Facts about coronavirus and cancer
The coronavirus global pandemic is causing a lot of angst, especially among those with a compromised immune system. And yes, if you have cancer, you are in this group.
However, this is not the time to panic.
The World Health Organization notes the most common symptoms of the coronavirus (COVID-19) are fever, tiredness, and dry cough. Some patients may have aches and pains, nasal congestion, runny nose, sore throat, or diarrhea. These symptoms are usually mild and begin gradually. (1)
The time between catching the virus and showing symptoms of the disease ranges between 1-14 days. Most current, five days is the incubation time.
While the coronavirus is in its early stages, we do know older people (70 and above) are statistically at higher risk for significant complications. Also, at increased risk are those with health conditions – cancer, COPD, cardiovascular diseases, kidney disease, and diabetes.
Among cancer patients, those with blood malignancies are the most at-risk:
- Acute lymphoblastic leukemia
- Acute myeloid leukemia
- Chronic lymphocytic leukemia
- Multiple myelomas
- Non-Hodgkin lymphoma
Also, there is a higher risk if you’re currently undergoing active treatment – surgery, radiation, chemotherapy, immunotherapies – or have had a bone marrow transplant.
Even if you’ve finished treatment, remain cautious and vigilant in listening to your body.
“The risk extends beyond the period of active treatment,” said Dr. Gary Lyman, an oncologist at the Fred Hutchinson Cancer Research Center. “The after-effects of treatment don’t end when people finish their last course of therapy or leave the hospital after surgery. The after-effects of cancer and the immunosuppressive effects of treatment can be long term.” (2)
If you are at a higher risk, avoid non-essential travel. Avoiding crowds also can reduce the chances of exposure to the coronavirus.
As of today, there is not a vaccine to prevent COVID-19. You can, however, protect yourself:
- Follow the guidance on travel restrictions.
- Wash your hands often with soap and water for at least 20 seconds.
- Avoid touching your eyes, nose, and mouth.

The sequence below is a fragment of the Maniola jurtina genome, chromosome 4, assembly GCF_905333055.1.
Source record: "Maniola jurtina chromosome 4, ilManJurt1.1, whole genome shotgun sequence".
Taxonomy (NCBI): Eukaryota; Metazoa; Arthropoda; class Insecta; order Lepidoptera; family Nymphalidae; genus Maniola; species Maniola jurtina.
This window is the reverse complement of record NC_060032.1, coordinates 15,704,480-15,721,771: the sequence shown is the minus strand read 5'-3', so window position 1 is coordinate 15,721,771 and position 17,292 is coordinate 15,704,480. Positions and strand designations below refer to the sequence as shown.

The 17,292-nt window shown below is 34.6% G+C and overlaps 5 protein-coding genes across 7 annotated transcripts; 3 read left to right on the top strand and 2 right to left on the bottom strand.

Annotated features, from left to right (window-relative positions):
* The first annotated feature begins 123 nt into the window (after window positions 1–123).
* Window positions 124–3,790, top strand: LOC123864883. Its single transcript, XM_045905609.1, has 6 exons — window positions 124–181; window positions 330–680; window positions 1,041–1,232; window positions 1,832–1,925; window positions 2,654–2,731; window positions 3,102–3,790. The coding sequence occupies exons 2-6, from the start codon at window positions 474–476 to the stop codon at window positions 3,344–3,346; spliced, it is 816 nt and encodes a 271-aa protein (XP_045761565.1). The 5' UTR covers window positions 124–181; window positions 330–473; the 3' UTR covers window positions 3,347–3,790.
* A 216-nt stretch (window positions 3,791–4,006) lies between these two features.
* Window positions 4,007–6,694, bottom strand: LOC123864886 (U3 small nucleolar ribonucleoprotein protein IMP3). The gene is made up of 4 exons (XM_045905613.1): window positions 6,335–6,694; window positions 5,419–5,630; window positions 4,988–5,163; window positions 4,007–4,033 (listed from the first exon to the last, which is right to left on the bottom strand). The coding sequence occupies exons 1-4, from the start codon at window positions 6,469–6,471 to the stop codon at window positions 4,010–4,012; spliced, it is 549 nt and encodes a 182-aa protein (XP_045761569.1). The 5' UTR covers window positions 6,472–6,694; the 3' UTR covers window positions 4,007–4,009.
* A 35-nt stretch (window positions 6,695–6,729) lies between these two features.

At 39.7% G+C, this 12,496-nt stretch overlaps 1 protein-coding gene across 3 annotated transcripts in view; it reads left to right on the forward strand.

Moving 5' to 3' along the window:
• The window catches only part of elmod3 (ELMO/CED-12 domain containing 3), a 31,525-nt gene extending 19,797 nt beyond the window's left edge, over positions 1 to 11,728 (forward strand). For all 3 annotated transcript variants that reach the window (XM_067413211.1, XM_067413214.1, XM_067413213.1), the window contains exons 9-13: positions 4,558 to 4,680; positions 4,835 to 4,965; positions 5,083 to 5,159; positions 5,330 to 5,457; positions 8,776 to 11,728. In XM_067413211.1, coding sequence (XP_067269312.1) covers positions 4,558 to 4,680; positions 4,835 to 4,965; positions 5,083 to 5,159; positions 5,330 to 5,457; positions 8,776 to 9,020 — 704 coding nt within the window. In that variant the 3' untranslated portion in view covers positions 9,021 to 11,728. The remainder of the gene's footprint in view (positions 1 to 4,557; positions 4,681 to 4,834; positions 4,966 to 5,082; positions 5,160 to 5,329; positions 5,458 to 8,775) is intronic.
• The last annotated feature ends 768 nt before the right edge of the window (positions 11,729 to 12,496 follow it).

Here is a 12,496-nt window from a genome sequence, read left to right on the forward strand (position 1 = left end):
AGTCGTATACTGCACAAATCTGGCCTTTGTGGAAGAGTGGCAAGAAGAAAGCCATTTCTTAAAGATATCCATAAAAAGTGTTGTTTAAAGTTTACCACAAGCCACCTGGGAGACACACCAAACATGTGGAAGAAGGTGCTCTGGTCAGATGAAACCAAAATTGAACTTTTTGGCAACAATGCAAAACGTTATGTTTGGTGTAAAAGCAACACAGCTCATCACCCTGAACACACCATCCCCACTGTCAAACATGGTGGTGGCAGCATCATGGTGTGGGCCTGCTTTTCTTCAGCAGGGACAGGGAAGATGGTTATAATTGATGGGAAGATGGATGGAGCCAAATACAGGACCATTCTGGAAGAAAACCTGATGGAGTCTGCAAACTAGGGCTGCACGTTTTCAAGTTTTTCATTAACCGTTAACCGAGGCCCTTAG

- Abstain from close contact with sick people.
- Frequently clean doorknobs, countertops, computer keyboards, phones, tablets, toilets, etc. with cleaning spray or wipes.
If you must cough or sneeze:
- Use a tissue (and throw away the tissue!)
- If you do not have a tissue, cough or sneeze into your elbow (not your hand!)
Remember, even though spring is in the air, it’s still flu season. You can decrease your risk of influenza by getting a flu shot. (For people with cancer, almost every flu vaccine is safe, and it protects against H1N1, influenza A, and influenza B.) Do not use FluMist, a nasal spray with live virus parts, if you have cancer. (3)
The WHO says some people become infected with the coronavirus but do not feel sick or develop any symptoms. About 80% of people recover without needing special treatment. About 1 out of every 6 people infected with the coronavirus becomes seriously ill and develops difficulty breathing.
Older people, and those with underlying medical problems like high blood pressure, heart problems or diabetes, are more likely to develop severe illness. If you have a fever, cough, and difficulty breathing, see a doctor.
Now is not the time to panic – but be smart. Basic hygiene and common sense should guide you through this flu season.
(1) Q&A on coronaviruses (COVID-19). https://www.who.int/news-room/q-a-detail/q-a-coronaviruses
(2) Coronavirus: what cancer patients need to know. https://www.fredhutch.org/en/news/center-news/2020/03/coronavirus-what-cancer-patients-need-to-know.html
(3) What Is Nasal Spray Flu Vaccine? https://www.webmd.com/cold-and-flu/flu-guide/questions-answers-nasal-spray-flu-vaccine#1